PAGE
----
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Michael Wesch October 12, 2014

Posted by Tony Randall in Blogging, Teaching MM4J.
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If you haven’t seen this yet, make sure you take time to.

It’s fun and seriously fascinating, partly because Michael Wesch seems to be a genius at communicating ideas using social networking tools.

One way this lecture is useful to us is because it shows society’s developing confidence in its use of social media to express itself. It also makes us think about what is attractive about social media, its perhaps (once) surprisingly viral nature.

Thus it triggers ideas about opportunities for creating, distributing and interacting with social media content in very effective ways. Or in other words, getting messages across, perhaps millions of times over. That surely applies to journalism equally as much as any dance video craze or Charlie biting his brother’s finger.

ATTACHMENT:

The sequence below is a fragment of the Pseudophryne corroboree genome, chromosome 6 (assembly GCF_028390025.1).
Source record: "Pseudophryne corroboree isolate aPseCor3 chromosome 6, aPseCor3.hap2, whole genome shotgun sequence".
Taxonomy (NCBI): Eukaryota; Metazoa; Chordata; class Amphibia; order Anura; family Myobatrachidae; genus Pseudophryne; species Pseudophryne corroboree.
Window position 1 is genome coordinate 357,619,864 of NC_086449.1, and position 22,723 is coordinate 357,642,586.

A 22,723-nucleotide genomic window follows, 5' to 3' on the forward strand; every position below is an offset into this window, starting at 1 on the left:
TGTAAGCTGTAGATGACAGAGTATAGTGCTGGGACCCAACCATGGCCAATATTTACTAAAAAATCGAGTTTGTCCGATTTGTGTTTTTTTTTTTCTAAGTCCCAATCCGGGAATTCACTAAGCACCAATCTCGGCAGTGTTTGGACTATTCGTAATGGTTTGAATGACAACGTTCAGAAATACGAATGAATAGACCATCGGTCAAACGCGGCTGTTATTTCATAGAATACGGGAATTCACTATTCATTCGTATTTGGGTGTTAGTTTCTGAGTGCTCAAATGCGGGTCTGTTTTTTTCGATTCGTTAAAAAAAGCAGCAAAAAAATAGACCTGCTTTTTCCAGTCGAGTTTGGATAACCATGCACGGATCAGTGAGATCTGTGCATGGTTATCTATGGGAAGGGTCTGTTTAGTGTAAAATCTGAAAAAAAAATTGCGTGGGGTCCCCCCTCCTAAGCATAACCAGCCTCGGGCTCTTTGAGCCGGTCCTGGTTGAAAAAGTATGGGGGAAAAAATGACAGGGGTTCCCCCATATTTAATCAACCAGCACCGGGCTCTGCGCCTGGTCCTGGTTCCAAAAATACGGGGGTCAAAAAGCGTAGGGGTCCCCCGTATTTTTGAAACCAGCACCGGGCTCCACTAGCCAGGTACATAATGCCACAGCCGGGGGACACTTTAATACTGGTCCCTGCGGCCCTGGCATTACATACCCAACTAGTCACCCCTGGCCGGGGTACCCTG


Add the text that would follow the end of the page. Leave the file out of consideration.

Dubbed “the explainer” by Wired magazine*, Wesch is a cultural anthropologist exploring the impact of new media on society and culture. After two years studying the impact of writing in Papua New Guinea (yes, now), he has turned his attention to the effects of social media and digital technology on global society.  His videos on culture, technology, education, and information have been viewed by millions, translated in over 15 languages, and are frequently featured at international film festivals and major academic conferences worldwide. Wesch has won several major awards for his work, including a Wired Magazine Rave Award, the John Culkin Award for Outstanding Praxis in Media Ecology, and he was recently named an Emerging Explorer by National Geographic. He has also won several teaching awards, including the 2008 CASE/Carnegie U.S. Professor of the Year for Doctoral and Research Universities.

*From here on in this bit of blurb is lifted from the New Media Consortium website.

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